A trial on Detroit’s eligibility for bankruptcy protection kicked off Wednesday with opponents claiming the city tried to bypass restrictions on cutting workers’ pensions, as experts in municipal bankruptcy around the country watched closely in a case that could set important precedents.

At issue is whether Detroit, which in July filed the largest municipal bankruptcy in U.S. history, negotiated in good faith before it sought protection from its creditors.

The city says that there is no alternative to bankruptcy, that no other solution exists to rescue Detroit from its deep financial troubles.

Attorneys for labor unions, retirees and the city’s pension fund argued that the city and the state of Michigan were so hellbent on filing for bankruptcy that Detroit’s emergency manager, Kevyn Orr, failed to meet requirements for a proper filing.

U.S. Bankruptcy Judge Steven Rhodes, who is presiding over the trial, gave Detroit and its opponents three weeks to file written arguments on what may be a key point of contention in the case: What constitutes “good faith” bargaining?

The trial, which pits retirees, pension funds and unions trying to preserve retirement benefits for workers against the city, has become a touchstone for a city that has seen corruption, poor management and a declining population base contribute to a sense of stagnation and decline.

Outside the Theodore Levin U.S. Courthouse in downtown Detroit on Wednesday morning, about 300 protesters rallied, most of them union members who face cuts to their pension benefits under Orr’s plan.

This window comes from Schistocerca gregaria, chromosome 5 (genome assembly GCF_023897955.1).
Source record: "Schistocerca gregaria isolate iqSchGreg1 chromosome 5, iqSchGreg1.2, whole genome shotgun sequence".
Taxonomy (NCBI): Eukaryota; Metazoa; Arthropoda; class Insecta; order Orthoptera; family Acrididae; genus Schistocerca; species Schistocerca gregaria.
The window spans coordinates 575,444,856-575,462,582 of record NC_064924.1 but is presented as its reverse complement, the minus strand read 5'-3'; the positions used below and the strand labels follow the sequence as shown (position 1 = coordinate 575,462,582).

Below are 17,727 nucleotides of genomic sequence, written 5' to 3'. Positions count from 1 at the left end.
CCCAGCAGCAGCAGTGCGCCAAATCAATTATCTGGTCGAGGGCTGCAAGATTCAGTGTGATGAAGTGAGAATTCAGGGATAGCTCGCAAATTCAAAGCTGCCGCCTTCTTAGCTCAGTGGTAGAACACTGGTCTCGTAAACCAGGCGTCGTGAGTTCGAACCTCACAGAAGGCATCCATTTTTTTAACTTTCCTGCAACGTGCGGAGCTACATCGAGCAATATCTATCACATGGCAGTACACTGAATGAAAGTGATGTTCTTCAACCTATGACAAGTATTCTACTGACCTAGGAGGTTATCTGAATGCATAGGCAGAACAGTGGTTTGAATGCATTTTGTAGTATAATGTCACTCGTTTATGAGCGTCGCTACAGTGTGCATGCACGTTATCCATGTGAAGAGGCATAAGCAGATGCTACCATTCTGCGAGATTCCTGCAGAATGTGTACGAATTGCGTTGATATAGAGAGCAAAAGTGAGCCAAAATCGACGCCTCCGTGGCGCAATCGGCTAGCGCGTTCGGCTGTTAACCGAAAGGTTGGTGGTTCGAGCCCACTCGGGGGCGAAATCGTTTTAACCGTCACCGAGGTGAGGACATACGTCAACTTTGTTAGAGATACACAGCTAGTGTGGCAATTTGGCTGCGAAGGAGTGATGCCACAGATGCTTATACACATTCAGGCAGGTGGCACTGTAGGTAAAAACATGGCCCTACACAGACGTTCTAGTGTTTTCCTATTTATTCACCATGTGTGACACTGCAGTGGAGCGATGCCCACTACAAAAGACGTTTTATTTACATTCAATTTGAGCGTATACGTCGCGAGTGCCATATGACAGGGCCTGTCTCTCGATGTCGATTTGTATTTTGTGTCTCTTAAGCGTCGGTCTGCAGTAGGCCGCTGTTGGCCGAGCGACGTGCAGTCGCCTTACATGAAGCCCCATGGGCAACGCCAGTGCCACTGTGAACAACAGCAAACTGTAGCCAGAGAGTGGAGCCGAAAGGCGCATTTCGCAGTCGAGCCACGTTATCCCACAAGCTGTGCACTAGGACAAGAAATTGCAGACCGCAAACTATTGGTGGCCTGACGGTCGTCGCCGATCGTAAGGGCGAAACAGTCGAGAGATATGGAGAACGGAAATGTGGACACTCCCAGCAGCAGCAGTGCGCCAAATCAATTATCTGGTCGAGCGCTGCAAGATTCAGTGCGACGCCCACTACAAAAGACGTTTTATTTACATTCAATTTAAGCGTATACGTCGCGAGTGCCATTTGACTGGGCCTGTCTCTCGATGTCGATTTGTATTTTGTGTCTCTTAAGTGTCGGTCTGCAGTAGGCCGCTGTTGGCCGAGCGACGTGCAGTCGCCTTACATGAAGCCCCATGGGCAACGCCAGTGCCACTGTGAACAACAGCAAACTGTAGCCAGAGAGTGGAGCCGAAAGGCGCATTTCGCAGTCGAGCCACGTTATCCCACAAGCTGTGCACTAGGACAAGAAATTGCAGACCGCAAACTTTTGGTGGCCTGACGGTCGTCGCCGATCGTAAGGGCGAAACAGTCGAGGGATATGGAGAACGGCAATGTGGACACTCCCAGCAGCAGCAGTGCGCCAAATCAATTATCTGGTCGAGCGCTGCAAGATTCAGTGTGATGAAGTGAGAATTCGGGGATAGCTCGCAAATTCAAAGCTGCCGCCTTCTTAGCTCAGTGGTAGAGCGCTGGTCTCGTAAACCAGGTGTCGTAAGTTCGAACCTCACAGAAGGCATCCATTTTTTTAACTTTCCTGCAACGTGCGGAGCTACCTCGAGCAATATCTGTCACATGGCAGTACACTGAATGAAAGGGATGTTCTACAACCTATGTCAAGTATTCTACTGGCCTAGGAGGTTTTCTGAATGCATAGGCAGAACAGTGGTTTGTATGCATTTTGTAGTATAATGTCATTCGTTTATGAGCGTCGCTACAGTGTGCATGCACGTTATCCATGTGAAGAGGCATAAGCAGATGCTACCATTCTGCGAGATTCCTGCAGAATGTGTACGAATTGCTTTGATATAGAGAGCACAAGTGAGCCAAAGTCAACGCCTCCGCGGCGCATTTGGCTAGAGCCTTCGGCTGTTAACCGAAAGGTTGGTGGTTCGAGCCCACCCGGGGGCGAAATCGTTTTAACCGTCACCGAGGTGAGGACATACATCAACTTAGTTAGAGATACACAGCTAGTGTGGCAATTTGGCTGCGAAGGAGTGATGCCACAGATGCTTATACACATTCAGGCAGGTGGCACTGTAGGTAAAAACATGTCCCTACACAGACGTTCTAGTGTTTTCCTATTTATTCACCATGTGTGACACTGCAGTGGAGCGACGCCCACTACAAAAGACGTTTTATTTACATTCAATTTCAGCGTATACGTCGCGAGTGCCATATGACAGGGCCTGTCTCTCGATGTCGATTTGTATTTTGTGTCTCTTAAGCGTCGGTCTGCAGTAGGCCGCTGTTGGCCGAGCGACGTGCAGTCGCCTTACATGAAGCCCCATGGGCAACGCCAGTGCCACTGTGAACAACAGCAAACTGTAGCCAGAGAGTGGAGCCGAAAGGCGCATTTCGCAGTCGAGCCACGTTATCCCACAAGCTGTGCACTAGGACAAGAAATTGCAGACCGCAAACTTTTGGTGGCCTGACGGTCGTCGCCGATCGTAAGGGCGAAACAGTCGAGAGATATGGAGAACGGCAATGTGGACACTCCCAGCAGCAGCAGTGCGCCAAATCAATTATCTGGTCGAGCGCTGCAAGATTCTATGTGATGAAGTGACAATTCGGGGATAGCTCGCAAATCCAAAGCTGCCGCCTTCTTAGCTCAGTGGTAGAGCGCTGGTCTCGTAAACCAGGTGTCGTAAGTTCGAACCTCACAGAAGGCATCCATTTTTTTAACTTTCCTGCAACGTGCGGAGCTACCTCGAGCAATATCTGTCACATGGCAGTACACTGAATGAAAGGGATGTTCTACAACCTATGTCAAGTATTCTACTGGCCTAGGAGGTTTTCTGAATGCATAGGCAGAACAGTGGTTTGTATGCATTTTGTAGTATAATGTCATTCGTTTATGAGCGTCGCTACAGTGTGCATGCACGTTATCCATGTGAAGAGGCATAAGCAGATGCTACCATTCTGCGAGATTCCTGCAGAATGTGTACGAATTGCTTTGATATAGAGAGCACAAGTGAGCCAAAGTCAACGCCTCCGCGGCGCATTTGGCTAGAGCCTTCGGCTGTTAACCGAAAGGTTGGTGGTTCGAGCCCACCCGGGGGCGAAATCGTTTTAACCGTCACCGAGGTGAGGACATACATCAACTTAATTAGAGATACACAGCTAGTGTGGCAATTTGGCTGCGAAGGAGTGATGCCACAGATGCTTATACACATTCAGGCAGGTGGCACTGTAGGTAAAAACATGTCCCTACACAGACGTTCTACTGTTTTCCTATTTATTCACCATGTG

Orr, appointed by Michigan Gov. Rick Snyder (R) as the city’s emergency manager, has said he hopes to use federal bankruptcy to repair Detroit’s troubled finances.

Unions and pension funds claim that negotiations outside of bankruptcy would lead to the best outcome for a city facing $18.5 billion in debt, declining population, a high crime rate and a breakdown in urban infrastructure.

Bruce Bennett, in an opening statement, said the city needs bankruptcy for the good of its financial health and the well-being of its residents, saying that tax increases and other revenue-generating measures are not an answer.

“There’s nothing left to do here,” Bennett said, arguing that the city is insolvent. “There’s no revenue solution.”

Labor officials disagreed.

Babette Ceccotti, representing the United Auto Workers union, in her opening statement said the city had a “deliberate plan” to use bankruptcy to restructure its debts because it would allow it to preempt the state constitution, which stipulates that pensions cannot be reduced.

“We think that by connecting all the dots here, the plan was to use Chapter 9,” she said.

The trial is expected to extend at least into next week. Rhodes has scheduled 10 days of hearings over three weeks. He probably will not rule whether the city was eligible to file for bankruptcy until at least mid-November.

Rhodes will decide whether Detroit is eligible to restructure its debts and liabilities under Chapter 9 of the U.S. bankruptcy code, which gives cities wide latitude in how to deal with creditors and grants the court broad powers to resolve disputes.